* Shale has helped U.S. lower emissions
* Europe nowhere near U.S. on shale development
* European gas prices leave room for renewables
By Barbara Lewis and Henning Gloystein
BRUSSELS/LONDON, Aug 23 Europe has been unable
to repeat the shale gas revolution that has swept the United
States, and that could prove to be the unlikely saviour of
long-term EU efforts to spur renewables and curb greenhouse
The United States has managed to lower greenhouse gas
emissions as well as energy prices as cheap shale gas has
displaced coal, prompting calls from industry for Europe and
others to follow suit.
The argument is that natural gas, which emits less CO2 than
coal, can be a friend, not a foe, to environmentalists.
But investors say the shale gas revolution will not be
repeated in Europe - a failure that could make way for greener
fuel than gas.
"I wouldn't completely write off shale gas development in
Europe, but certainly the scale and speed at which it happens
will not be like in the U.S.," said Chris Rowland, an associate
at Ecofin, a British-based investment manager with around $1.9
billion of assets under management, covering global energy,
utility, infrastructure and alternative energy sectors.
"It's a good fuel for reducing emissions but not a good fuel
for decarbonising," he added.
A series of European Commission road maps envisage virtually
carbon-neutral power generation by the middle of the century.
Unless carbon capture and storage can be developed on a
commercial scale, that means gas as a fuel has a limited future
and should not be invested in too heavily, environmental
They are especially against shale gas, whose environmental
credentials are questioned in Europe.
"We need natural gas as a transition fuel. However, we don't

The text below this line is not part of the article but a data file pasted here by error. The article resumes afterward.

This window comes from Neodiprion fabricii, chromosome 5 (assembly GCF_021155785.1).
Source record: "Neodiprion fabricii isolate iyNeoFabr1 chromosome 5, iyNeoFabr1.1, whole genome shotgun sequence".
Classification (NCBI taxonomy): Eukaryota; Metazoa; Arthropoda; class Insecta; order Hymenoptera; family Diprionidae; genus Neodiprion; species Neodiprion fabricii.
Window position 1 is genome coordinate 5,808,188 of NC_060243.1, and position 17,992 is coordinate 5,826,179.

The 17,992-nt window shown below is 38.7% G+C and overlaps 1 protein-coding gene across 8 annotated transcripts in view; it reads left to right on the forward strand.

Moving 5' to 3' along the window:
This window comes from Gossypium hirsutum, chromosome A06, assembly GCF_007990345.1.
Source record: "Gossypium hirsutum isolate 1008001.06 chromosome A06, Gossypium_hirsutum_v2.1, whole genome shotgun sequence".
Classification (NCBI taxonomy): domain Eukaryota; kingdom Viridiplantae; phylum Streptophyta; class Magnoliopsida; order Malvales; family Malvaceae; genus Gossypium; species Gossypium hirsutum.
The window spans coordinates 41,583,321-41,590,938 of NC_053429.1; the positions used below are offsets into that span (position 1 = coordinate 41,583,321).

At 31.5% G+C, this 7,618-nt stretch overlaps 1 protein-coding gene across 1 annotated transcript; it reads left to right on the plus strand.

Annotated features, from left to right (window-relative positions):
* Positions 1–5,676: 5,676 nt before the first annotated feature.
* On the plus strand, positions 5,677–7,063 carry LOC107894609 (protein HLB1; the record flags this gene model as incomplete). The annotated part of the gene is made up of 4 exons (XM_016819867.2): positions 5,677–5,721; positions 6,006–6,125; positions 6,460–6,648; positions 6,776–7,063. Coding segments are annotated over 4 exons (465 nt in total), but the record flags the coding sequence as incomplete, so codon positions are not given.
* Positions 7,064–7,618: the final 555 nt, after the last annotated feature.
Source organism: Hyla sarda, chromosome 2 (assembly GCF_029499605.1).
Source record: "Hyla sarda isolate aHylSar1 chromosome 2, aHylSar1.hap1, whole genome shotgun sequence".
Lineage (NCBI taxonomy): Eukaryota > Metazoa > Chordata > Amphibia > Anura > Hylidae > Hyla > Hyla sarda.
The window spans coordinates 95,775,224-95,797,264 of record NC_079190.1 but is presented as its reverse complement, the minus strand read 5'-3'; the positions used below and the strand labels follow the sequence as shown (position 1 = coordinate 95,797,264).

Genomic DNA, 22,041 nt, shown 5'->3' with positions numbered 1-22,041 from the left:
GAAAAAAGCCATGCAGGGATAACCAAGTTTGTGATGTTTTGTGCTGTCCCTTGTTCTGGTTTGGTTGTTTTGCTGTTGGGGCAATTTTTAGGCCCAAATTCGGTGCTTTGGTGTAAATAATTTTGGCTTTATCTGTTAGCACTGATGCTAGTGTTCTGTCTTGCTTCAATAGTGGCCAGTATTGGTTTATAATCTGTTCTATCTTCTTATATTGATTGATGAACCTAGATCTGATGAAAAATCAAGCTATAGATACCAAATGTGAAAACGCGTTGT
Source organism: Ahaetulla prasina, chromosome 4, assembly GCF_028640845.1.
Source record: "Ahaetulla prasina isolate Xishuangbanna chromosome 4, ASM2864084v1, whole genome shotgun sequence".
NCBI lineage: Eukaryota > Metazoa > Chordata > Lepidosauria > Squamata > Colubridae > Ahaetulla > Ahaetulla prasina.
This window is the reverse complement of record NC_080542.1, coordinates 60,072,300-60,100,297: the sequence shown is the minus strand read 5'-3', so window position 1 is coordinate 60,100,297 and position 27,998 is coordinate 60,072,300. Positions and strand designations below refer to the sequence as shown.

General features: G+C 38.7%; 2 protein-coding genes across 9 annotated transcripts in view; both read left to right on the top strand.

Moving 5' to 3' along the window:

need such a huge amount of gas and certainly not cheap gas,
because that would kick out not just coal, but also renewables,"
Greenpeace renewable energy director Sven Teske said.
In the medium term, the value of conventional gas is in
providing reliable baseload power to supplement unpredictable
renewables, which depend on the sun shining or the wind blowing.
Danish state-owned utility DONG Energy, which
has relied heavily on coal-fired power generation, sees a
combination of gas and renewables as the way to go.
"We see gas-to-power and wind energy as the ideal mix,
together comprising clean and stable energy. Wind energy as the
clean energy source, and gas-to-power as the balancing power,"
Carsten Krogsgaard Thomsen, DONG Energy's acting CEO, said.
SHALE BOOM A DISTANT PROSPECT
In Europe, gas is likely to mean conventional gas for the
foreseeable future as the barriers to shale stay high.
Higher population density and different rules on land and
resources ownership explain in part why progress has been so
much slower in shale exploration in Europe than in the United
Environmental impact studies are under way in several
countries to examine fracking, the process to extract gas from
shale formations thousands of metres below the earth's surface
by injecting chemicals and water at high pressure.
The industry will need to change radically the way it
approaches fracking if it is to have a future in Europe, said
Andrew Gould, chairman of British oil and gas company BG Group
European Union countries have barely broken ground on shale
gas, with some 20 test drills compared with estimates of as many
as 35,000 sites in the United States.
Poland, Europe's most ambitious advocate of shale, in March
revealed its shale gas reserves are likely to be only one-tenth
the size previously estimated.
Researchers at the Massachusetts Institute of Technology
(MIT) say this is good news for renewables.
"When shale is removed from the market, renewables gain more
ground," they wrote in a report earlier this year.
Investment in renewable energy rose by 5 percent to a record
$260 billion worldwide in 2011, even though the growth rate
slowed along with the global economy. But that growth depended
to a large degree on government subsidies.
If subsidies are cut, the risk for Europe is that cheap
coal, not gas, could dominate the market and carbon emissions
carry on rising.
Most utilities in Europe cannot generate a profit from their
electricity if it is generated from gas at today's prices,
because gas - in contrast to cheap U.S. gas - is too expensive,
and coal and carbon emissions certificates are relatively cheap.
"At the moment it less attractive to invest in gas-to-power
and renewables compared to coal," DONG's Krogsgaard Thomsen